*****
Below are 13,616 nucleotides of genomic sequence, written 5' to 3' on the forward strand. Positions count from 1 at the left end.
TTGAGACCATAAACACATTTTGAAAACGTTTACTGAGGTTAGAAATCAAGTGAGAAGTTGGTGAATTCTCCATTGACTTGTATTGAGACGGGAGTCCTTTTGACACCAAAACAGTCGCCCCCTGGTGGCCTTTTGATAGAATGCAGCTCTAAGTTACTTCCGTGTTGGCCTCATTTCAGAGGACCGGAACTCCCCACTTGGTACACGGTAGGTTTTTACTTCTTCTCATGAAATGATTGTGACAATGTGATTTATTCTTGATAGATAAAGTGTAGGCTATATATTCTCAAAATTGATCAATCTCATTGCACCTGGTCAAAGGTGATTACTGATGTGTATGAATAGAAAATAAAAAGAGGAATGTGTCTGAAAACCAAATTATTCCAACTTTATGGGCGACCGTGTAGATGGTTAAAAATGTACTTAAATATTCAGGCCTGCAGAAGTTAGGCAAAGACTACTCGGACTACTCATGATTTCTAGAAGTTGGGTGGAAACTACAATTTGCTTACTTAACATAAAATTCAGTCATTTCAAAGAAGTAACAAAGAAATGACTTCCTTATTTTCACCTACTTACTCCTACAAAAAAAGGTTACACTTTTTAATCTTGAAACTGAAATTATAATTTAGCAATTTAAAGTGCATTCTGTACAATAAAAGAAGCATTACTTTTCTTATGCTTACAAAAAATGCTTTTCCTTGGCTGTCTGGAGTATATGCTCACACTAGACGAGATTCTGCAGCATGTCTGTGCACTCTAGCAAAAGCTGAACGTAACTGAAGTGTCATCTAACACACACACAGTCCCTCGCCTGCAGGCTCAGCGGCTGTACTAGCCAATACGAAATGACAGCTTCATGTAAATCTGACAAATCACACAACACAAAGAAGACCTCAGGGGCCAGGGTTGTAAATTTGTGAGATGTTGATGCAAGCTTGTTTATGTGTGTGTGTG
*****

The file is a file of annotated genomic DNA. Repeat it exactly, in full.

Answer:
Below are 13,616 nucleotides of genomic sequence, written 5' to 3' on the forward strand. Positions count from 1 at the left end.
TTGAGACCATAAACACATTTTGAAAACGTTTACTGAGGTTAGAAATCAAGTGAGAAGTTGGTGAATTCTCCATTGACTTGTATTGAGACGGGAGTCCTTTTGACACCAAAACAGTCGCCCCCTGGTGGCCTTTTGATAGAATGCAGCTCTAAGTTACTTCCGTGTTGGCCTCATTTCAGAGGACCGGAACTCCCCACTTGGTACACGGTAGGTTTTTACTTCTTCTCATGAAATGATTGTGACAATGTGATTTATTCTTGATAGATAAAGTGTAGGCTATATATTCTCAAAATTGATCAATCTCATTGCACCTGGTCAAAGGTGATTACTGATGTGTATGAATAGAAAATAAAAAGAGGAATGTGTCTGAAAACCAAATTATTCCAACTTTATGGGCGACCGTGTAGATGGTTAAAAATGTACTTAAATATTCAGGCCTGCAGAAGTTAGGCAAAGACTACTCGGACTACTCATGATTTCTAGAAGTTGGGTGGAAACTACAATTTGCTTACTTAACATAAAATTCAGTCATTTCAAAGAAGTAACAAAGAAATGACTTCCTTATTTTCACCTACTTACTCCTACAAAAAAAGGTTACACTTTTTAATCTTGAAACTGAAATTATAATTTAGCAATTTAAAGTGCATTCTGTACAATAAAAGAAGCATTACTTTTCTTATGCTTACAAAAAATGCTTTTCCTTGGCTGTCTGGAGTATATGCTCACACTAGACGAGATTCTGCAGCATGTCTGTGCACTCTAGCAAAAGCTGAACGTAACTGAAGTGTCATCTAACACACACACAGTCCCTCGCCTGCAGGCTCAGCGGCTGTACTAGCCAATACGAAATGACAGCTTCATGTAAATCTGACAAATCACACAACACAAAGAAGACCTCAGGGGCCAGGGTTGTAAATTTGTGAGATGTTGATGCAAGCTTGTTTATGTGTGTGTGTG